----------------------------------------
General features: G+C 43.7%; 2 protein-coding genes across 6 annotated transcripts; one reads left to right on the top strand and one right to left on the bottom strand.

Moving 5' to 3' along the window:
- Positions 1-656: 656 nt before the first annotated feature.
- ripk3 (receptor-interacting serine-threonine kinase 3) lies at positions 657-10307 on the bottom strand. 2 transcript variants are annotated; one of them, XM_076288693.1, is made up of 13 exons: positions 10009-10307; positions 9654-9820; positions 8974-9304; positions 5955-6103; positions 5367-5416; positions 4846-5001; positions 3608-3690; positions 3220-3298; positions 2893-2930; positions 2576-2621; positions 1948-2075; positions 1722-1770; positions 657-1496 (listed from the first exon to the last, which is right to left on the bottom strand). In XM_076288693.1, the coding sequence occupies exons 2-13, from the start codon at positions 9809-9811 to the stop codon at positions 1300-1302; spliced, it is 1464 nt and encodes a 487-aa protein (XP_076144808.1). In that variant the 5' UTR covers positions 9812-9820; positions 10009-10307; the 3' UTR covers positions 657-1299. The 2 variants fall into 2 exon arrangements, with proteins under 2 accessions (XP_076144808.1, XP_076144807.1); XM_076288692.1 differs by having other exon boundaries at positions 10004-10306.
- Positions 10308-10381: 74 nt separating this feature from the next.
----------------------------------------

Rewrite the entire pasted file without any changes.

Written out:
General features: G+C 43.7%; 2 protein-coding genes across 6 annotated transcripts; one reads left to right on the top strand and one right to left on the bottom strand.

Moving 5' to 3' along the window:
- Positions 1-656: 656 nt before the first annotated feature.
- ripk3 (receptor-interacting serine-threonine kinase 3) lies at positions 657-10307 on the bottom strand. 2 transcript variants are annotated; one of them, XM_076288693.1, is made up of 13 exons: positions 10009-10307; positions 9654-9820; positions 8974-9304; positions 5955-6103; positions 5367-5416; positions 4846-5001; positions 3608-3690; positions 3220-3298; positions 2893-2930; positions 2576-2621; positions 1948-2075; positions 1722-1770; positions 657-1496 (listed from the first exon to the last, which is right to left on the bottom strand). In XM_076288693.1, the coding sequence occupies exons 2-13, from the start codon at positions 9809-9811 to the stop codon at positions 1300-1302; spliced, it is 1464 nt and encodes a 487-aa protein (XP_076144808.1). In that variant the 5' UTR covers positions 9812-9820; positions 10009-10307; the 3' UTR covers positions 657-1299. The 2 variants fall into 2 exon arrangements, with proteins under 2 accessions (XP_076144808.1, XP_076144807.1); XM_076288692.1 differs by having other exon boundaries at positions 10004-10306.
- Positions 10308-10381: 74 nt separating this feature from the next.